title cards for LURED

Like most people, I mainly know Douglas Sirk via the melodramas he directed (Imitation of Life, All That Heaven Allows, Written on the Wind), so my curiosity was piqued by a title of his screening on TCM this coming Thursday that I’d not heard of before starring Lucille Ball, George Sanders, Charles Coburn, and Boris Karloff. Lured (1947) concerns a serial killer in London who murders young women he meets via personal columns in the newspaper and then goes on to taunt Scotland Yard with cryptic poems influenced by Charles Baudelaire. This because, as we all know, poets who dare equate death with beauty must be delusional psychopaths at heart (in Baudelaire’s case an addiction to Laudanum probably didn’t help). Three LURED locations.

Sandra Carpenter (Lucille Ball) is an American in London working as a dime-a-dance girl. When one of her friends disappears and is feared the eighth victim of the “Poet Killer” she agrees to help Scotland Yard by going undercover and acting as bait to catch the killer. It would only be a mild spoiler to warn viewers – and specifically fans of Boris Karloff – that Karloff’s appearance is limited to an all-too-brief moment in the first act. Karloff, however, makes it a memorable scene, one enhanced by rich production designs and an appropriately creepy theatrical atmosphere as he stages a fashion show in front of empty chairs, a couple mannequins, and one rather demanding bulldog.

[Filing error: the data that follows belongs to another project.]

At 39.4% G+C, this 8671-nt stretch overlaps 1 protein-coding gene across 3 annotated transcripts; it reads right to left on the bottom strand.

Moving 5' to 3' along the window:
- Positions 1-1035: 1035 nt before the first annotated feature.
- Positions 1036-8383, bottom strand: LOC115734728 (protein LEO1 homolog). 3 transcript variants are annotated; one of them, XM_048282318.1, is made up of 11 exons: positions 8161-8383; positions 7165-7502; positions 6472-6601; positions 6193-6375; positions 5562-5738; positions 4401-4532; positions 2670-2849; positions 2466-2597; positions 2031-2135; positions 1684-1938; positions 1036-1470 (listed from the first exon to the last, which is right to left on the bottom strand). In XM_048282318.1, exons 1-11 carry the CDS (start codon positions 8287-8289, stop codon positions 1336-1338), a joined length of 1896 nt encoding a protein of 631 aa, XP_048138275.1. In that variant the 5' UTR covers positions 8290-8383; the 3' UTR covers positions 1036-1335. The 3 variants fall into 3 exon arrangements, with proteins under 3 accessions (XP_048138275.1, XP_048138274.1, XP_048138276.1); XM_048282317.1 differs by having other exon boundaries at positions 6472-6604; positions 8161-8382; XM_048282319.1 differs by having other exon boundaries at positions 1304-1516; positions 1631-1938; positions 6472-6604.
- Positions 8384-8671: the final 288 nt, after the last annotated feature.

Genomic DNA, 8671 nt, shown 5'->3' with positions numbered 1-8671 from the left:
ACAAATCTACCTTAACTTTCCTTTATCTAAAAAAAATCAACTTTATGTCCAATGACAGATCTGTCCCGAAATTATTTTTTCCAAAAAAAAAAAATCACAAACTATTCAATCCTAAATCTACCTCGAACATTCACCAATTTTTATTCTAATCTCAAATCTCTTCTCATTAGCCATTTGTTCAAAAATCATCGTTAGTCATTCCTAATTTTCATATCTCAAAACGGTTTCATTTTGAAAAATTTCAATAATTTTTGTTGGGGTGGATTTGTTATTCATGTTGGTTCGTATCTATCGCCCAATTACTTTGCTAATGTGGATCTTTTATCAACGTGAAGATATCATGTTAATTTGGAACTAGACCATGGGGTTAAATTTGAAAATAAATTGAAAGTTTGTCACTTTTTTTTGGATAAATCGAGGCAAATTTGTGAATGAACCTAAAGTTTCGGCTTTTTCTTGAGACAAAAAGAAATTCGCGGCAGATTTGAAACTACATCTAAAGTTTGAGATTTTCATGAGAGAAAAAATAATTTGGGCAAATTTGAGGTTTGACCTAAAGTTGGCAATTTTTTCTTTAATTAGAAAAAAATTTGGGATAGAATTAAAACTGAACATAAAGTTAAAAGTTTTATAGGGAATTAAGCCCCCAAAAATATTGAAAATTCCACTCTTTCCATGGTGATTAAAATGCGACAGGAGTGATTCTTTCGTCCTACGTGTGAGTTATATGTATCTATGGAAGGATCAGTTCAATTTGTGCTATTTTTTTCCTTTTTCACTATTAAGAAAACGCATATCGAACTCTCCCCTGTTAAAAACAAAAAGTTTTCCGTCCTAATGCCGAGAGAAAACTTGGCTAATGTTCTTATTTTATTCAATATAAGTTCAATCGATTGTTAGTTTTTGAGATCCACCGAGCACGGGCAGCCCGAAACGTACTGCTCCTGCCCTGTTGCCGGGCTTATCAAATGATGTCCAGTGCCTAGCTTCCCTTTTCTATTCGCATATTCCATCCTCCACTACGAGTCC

Lured wants to be many things; a police procedural, a Hitchcockian thriller, a tale of romance, a noirish mystery. While safe to say that the film succeeds on most of these levels the running time feels ten-minutes long, the musical score is a bit too imposing, and there is a recurring attempt at humor involving crossword puzzles (predictably inserted at beginning, middle, and end) that falls flat. These are minor complaints when stacked up against the solid cast who all hit the right marks with aplomb and nice attention paid to period detail – as when a license I.D. card reveals that Lucille Ball’s character weighs 8.2 stones.

It is refreshing to see Lucille Ball playing it straight, and George Sanders’ cool, devilish charm never flags and remains a highlight second only to the wonderful locations – be they cobble-stoned exteriors on which double-decker buses roll through dark shadows, or the sumptuously draped interiors sporting various extravagant chandeliers. These sets provide a nice interplay between the playgrounds of the rich and the darkened alleyways where those less fortunate sometimes meet their end. The cinematographer, William Daniels, would next work as the Director of Photography on a widely-acclaimed film-noir directed by Jules Dassin the following year: The Naked City.

3 LURED interiors

4 Responses Lured
Posted By EGM3 : November 29, 2015 10:37 pm

I like watching Lucy in these type of roles much better than her comedy outings. It’s blasphemy, I know; but she really was good in straight performances.

Posted By AL : November 29, 2015 11:13 pm

Lucille Ball. People forget what a TrueBeauty she was…

Posted By swac44 : December 5, 2015 3:53 pm

Dang, in Canada, they showed Confessions of a Nazi Spy instead of Lured (despite my cable guide also saying the latter film). Was really hoping to catch up with this one.

Posted By john : July 30, 2016 3:41 am

What about Boris? Zany in original sense of word!

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